The Ubuntu Friendly program, much like the old Fedora data gathering and other similar programs, aims to find out what hardware Ubuntu works on and which hardware causes issues. This is a very important part of out ability to assess both regressions and entrant hardware comparability and I commend anyone’s participation in the program as vital to Ubuntu’s future progress.
I do however want to add something to the discussion about hardware testing. I think one of the things we get wrong when gathering data about hardware is that we have no clue how much hardware is actually out there, we indeed can not be sure what it is possible to test with and what we’ve failed to test. And this half-data doesn’t just impact hardware testing…
A classic example from our community is the guttenprint driver and open printing website. The website lists all the printers which other users have added to the database. This means that there are inconsistencies in naming, duplicate entries and lots and lots of missing entries. This doesn’t help developers, they can’t know for sure how good the coverage of the guttenprint driver is looking at the website.
The solution for gutten print and I think for projects like the Ubuntu friendly program is to spend some time researching and documenting the hardware-space; i.e. writing down all possible published hardware. A good solid coverage list can turn the seemingly infinite task of say getting a picture for each hardware into a finite game where you win when all known hardware has a picture.
This is the same as testing, as sure as it is the same with producing printer drivers. We should know for sure what our possible scope is before passing over the torch to user data. Users are not going to be as bothered about testing their computer if the message is: “Come test your computer, it might be possible your data is unique”, but they could be much more motivated if the message is targeted as: “This type of computer has never been tested and you’d be helping Ubuntu out a great deal if you can run the test suite.”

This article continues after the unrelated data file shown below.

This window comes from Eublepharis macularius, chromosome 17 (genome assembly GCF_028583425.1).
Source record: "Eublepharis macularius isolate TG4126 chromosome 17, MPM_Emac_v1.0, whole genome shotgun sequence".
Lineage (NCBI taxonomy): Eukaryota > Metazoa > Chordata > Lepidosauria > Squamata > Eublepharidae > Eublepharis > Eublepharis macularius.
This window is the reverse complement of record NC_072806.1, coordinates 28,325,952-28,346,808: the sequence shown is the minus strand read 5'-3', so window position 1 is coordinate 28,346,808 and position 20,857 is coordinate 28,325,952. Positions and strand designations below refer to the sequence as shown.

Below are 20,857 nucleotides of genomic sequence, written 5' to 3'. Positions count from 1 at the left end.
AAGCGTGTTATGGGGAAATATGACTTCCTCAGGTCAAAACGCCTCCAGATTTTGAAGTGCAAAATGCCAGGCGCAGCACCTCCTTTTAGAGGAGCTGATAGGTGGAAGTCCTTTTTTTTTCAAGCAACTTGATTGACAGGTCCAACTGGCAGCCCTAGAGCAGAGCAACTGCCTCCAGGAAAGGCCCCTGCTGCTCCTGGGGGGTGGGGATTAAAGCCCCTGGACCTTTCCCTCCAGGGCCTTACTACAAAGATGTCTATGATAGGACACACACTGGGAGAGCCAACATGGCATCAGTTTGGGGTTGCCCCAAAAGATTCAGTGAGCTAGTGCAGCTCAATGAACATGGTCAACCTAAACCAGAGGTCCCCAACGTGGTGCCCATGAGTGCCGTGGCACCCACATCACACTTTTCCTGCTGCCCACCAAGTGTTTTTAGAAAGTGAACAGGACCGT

Not just good for targeting, but also good for testing progress. We can see how well our testing programs are going, how much coverage we can produce in time for the release or RC. It would be great to have a competition between LoCos to see which group can dig up new and unique hardware to test.
So with all this in mind, I appeal to all those involved in the Ubuntu Friendly program to consider doing the diligent thing of going out there to OEM websites and documenting everything you can find. It doesn’t have to be in depth, we might not even need to know what the hardware is for sure, but it would be great to be able to use smart tactics.
What are your thoughts dear reader?Tags: compatability, hardware, Testing, ubuntu friendly